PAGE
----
A Backdoor PM is any PM that I’m not included in. These are the PMs where you can form secret alliances, communicate covertly with other players, or whatever else you wish. Keep in mind, though, that anything you say or do in a Backdoor PM will not be acknowledged as having actually happened. This also means that information gained in a Backdoor PM can’t be used in-game unless your character has another way of learning it.
There are a great many actions you can take over the course of an episode, and very few limitations to what they moves can entail, but here’s a brief overview of some of the more common moves you might choose to make.
- Communication – The simplest and most integral of moves, this is the simple act of talking to another player. Obviously, you need to be in the same PM as the other person for this to work, but aside from that, there aren’t many limitations to this. Remember, only conversations that occur in an Official PM will be included in the episodes.
- Messages – Each Koro also has access to a limited number of small Kewa birds. As scavengers, they’re easier to feed and care for than most other rahi species, and serve well at the task of delivering handwritten messages between villages. Due to their small size, there is a slight risk that they can be intercepted by larger bird species, but they still provide the best way of delivering anonymous messages. (In other words, if you send a message by bird, your name won’t be explicitly mentioned in the scene unless someone sees you, or you include your name in the letter). In addition to this, certain roles also have the authority to send NPCs via Gukko bird to deliver messages on their behalf.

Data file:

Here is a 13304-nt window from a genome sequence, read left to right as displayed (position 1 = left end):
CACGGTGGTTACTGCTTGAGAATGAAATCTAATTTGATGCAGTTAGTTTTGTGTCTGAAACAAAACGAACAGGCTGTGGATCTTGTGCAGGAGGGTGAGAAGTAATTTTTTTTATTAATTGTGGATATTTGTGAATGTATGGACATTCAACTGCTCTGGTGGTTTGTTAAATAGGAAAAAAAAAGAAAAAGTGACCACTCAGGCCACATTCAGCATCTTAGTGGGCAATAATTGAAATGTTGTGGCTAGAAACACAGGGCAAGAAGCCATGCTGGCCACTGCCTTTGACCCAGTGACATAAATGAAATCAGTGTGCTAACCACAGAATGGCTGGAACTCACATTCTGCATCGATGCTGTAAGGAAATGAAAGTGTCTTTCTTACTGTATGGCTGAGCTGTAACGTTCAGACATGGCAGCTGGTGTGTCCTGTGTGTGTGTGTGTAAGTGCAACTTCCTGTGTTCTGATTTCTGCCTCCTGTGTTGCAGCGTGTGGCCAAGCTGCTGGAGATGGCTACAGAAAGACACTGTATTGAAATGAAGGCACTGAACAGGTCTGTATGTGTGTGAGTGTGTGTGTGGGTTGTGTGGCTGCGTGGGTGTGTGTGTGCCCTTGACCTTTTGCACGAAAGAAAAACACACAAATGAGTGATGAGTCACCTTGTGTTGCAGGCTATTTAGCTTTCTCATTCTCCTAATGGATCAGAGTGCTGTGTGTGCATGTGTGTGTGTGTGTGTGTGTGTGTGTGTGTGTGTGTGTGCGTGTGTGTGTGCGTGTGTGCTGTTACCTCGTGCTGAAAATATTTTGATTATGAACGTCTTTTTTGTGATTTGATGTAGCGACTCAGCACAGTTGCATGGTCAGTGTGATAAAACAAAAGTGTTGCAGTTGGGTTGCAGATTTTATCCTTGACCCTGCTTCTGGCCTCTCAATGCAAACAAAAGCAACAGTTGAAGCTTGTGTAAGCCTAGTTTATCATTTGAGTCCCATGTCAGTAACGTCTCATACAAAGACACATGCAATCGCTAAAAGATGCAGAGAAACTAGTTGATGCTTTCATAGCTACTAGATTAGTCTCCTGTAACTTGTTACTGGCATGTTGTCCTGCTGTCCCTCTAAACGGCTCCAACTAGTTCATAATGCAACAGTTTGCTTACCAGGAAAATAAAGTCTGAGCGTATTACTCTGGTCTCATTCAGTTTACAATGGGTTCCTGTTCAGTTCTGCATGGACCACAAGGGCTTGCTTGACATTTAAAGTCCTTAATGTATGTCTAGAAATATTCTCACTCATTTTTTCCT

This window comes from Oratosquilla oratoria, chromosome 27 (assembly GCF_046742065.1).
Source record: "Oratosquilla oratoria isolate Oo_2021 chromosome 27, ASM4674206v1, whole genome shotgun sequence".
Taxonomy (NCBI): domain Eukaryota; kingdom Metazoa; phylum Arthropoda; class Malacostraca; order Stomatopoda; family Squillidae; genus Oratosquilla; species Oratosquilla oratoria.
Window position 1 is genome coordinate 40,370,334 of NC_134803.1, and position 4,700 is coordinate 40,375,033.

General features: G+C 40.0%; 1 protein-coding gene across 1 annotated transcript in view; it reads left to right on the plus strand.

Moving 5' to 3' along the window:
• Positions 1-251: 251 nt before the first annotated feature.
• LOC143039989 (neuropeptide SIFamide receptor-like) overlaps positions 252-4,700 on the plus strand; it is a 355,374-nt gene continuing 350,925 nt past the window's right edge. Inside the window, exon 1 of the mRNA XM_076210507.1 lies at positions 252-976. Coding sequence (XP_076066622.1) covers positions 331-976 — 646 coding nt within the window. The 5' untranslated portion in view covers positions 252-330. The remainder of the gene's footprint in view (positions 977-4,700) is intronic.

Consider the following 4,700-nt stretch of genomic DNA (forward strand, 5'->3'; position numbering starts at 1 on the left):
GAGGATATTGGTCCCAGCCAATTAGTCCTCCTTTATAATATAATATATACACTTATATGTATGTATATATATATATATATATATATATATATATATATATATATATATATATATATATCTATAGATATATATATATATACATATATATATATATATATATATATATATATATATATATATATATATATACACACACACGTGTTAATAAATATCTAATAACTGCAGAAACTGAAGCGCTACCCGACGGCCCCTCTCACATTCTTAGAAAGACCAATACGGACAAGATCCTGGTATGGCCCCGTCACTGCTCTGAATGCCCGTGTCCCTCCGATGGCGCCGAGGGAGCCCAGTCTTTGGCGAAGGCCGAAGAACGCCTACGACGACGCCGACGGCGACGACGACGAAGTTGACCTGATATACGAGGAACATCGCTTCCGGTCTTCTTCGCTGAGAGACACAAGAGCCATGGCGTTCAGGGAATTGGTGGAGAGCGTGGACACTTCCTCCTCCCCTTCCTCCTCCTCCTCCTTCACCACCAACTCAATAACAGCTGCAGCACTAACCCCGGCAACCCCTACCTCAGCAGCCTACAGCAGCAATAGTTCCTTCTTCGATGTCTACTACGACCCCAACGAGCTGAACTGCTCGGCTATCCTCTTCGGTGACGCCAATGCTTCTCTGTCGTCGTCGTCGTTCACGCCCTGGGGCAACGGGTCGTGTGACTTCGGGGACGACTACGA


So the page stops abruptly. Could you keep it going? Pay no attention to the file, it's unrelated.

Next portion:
- Combat – Depending on how you all choose to “negotiate”, this might happen a lot, or not at all. How it works is fairly straightforward – you describe your action, then the other player/s involved will describe their response, and counteraction. You might choose to ask me to roll for certain stats to better your chances of landing or evading a hit (more on stats later), in which case you’ll need to wait for me to determine the outcome of the dice rolls before proceeding further with the battle.
- Command – Regardless of your role, you may at some point find yourself in charge of groups of NPCs. As with regular combat, battle with NPCs will be turn based, with the commanding players dictating to me which re/actions they wish to take. However, battles between NPCs will not be won solely based on whoever has the largest force at hand. The way you take advantage of terrain and resources, as well as your use of strategy and logistics, will have a major impact on deciding the outcome of any engagement.
- Travel – Another straightforward action, this is the simple act of going from one location to another. How long this takes will depend on where you’re travelling, who you’re travelling with, and what might happen along the way. As a baseline rule, though, it takes roughly 24 hours IRL to travel from one Wahi to another.
- Other – There are plenty of other things you can attempt. If you can think of it, and justify being able to pull it off, it’s probably worth a try.